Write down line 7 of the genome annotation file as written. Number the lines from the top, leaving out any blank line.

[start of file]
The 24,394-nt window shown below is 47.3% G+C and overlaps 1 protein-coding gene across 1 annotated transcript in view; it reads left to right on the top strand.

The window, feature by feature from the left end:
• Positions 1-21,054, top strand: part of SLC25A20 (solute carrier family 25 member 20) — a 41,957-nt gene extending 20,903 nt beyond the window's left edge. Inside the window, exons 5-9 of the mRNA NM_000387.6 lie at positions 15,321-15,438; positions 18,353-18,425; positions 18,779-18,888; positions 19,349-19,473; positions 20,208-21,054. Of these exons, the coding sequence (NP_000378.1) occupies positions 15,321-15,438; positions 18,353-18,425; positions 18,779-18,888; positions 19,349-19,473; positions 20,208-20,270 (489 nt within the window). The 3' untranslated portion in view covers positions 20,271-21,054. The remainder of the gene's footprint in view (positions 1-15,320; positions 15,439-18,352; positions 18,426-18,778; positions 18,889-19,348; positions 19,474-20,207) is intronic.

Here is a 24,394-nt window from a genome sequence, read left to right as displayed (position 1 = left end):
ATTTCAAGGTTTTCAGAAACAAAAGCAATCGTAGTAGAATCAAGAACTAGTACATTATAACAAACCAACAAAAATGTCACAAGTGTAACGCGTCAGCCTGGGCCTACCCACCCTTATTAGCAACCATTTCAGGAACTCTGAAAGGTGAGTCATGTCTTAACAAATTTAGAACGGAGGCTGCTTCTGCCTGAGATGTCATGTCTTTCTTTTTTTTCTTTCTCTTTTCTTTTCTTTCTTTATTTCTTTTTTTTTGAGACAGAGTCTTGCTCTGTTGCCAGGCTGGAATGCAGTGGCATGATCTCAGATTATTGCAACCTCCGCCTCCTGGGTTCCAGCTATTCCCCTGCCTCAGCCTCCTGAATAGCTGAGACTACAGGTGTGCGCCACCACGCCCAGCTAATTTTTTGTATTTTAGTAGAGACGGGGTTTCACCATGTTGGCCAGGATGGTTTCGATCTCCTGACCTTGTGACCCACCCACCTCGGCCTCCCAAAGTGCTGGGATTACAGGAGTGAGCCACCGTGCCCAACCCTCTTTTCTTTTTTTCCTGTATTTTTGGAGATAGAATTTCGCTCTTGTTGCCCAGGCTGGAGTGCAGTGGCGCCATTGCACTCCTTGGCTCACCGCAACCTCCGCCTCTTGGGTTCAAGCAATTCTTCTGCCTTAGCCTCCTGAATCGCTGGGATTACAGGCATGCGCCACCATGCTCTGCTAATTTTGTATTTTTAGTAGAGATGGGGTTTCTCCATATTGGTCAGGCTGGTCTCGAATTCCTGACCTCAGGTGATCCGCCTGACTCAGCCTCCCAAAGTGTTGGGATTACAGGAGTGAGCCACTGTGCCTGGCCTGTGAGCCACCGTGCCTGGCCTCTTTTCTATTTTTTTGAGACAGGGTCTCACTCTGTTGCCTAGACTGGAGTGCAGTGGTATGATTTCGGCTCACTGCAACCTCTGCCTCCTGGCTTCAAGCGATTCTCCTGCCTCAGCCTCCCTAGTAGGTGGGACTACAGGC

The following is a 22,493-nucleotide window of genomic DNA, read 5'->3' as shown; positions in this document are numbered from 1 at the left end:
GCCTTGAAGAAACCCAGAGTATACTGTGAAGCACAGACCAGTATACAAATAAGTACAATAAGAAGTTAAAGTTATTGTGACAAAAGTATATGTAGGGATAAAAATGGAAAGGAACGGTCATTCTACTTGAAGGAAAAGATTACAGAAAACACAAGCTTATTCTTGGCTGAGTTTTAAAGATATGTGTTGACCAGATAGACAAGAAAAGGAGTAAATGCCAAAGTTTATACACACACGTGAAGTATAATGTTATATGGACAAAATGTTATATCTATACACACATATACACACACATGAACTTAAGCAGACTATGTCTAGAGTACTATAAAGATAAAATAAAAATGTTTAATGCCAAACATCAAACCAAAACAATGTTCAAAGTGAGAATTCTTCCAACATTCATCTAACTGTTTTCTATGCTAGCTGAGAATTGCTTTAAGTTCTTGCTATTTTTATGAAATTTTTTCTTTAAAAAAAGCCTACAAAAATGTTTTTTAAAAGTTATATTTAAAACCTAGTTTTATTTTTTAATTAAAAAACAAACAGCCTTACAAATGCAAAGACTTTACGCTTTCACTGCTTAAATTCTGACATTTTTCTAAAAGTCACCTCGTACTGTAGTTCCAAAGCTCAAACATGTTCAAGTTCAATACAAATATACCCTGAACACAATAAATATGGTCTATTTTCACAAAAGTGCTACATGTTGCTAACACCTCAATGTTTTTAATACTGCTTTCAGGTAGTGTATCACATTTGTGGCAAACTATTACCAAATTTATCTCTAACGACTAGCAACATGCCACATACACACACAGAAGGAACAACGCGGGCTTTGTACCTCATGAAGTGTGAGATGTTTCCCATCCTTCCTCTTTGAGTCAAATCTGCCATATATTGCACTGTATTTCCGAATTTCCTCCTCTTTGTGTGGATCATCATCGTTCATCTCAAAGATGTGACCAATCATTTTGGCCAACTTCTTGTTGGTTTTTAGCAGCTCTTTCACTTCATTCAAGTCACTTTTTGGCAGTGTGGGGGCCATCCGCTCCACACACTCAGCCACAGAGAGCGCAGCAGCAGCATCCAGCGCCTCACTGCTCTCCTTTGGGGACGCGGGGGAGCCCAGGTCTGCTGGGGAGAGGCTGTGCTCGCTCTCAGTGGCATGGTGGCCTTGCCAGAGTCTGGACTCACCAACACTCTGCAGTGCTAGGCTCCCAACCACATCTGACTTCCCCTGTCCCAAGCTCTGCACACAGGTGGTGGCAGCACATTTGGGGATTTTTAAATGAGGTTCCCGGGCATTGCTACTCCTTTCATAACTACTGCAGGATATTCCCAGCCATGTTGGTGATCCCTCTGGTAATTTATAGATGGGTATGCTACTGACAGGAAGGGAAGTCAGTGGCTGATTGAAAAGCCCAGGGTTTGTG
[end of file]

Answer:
GCCTTGAAGAAACCCAGAGTATACTGTGAAGCACAGACCAGTATACAAATAAGTACAATAAGAAGTTAAAGTTATTGTGACAAAAGTATATGTAGGGATAAAAATGGAAAGGAACGGTCATTCTACTTGAAGGAAAAGATTACAGAAAACACAAGCTTATTCTTGGCTGAGTTTTAAAGATATGTGTTGACCAGATAGACAAGAAAAGGAGTAAATGCCAAAGTTTATACACACACGTGAAGTATAATGTTATATGGACAAAATGTTATATCTATACACACATATACACACACATGAACTTAAGCAGACTATGTCTAGAGTACTATAAAGATAAAATAAAAATGTTTAATGCCAAACATCAAACCAAAACAATGTTCAAAGTGAGAATTCTTCCAACATTCATCTAACTGTTTTCTATGCTAGCTGAGAATTGCTTTAAGTTCTTGCTATTTTTATGAAATTTTTTCTTTAAAAAAAGCCTACAAAAATGTTTTTTAAAAGTTATATTTAAAACCTAGTTTTATTTTTTAATTAAAAAACAAACAGCCTTACAAATGCAAAGACTTTACGCTTTCACTGCTTAAATTCTGACATTTTTCTAAAAGTCACCTCGTACTGTAGTTCCAAAGCTCAAACATGTTCAAGTTCAATACAAATATACCCTGAACACAATAAATATGGTCTATTTTCACAAAAGTGCTACATGTTGCTAACACCTCAATGTTTTTAATACTGCTTTCAGGTAGTGTATCACATTTGTGGCAAACTATTACCAAATTTATCTCTAACGACTAGCAACATGCCACATACACACACAGAAGGAACAACGCGGGCTTTGTACCTCATGAAGTGTGAGATGTTTCCCATCCTTCCTCTTTGAGTCAAATCTGCCATATATTGCACTGTATTTCCGAATTTCCTCCTCTTTGTGTGGATCATCATCGTTCATCTCAAAGATGTGACCAATCATTTTGGCCAACTTCTTGTTGGTTTTTAGCAGCTCTTTCACTTCATTCAAGTCACTTTTTGGCAGTGTGGGGGCCATCCGCTCCACACACTCAGCCACAGAGAGCGCAGCAGCAGCATCCAGCGCCTCACTGCTCTCCTTTGGGGACGCGGGGGAGCCCAGGTCTGCTGGGGAGAGGCTGTGCTCGCTCTCAGTGGCATGGTGGCCTTGCCAGAGTCTGGACTCACCAACACTCTGCAGTGCTAGGCTCCCAACCACATCTGACTTCCCCTGTCCCAAGCTCTGCACACAGGTGGTGGCAGCACATTTGGGGATTTTTAAATGAGGTTCCCGGGCATTGCTACTCCTTTCATAACTACTGCAGGATATTCCCAGCCATGTTGGTGATCCCTCTGGTAATTTATAGATGGGTATGCTACTGACAGGAAGGGAAGTCAGTGGCTGATTGAAAAGCCCAGGGTTTGTG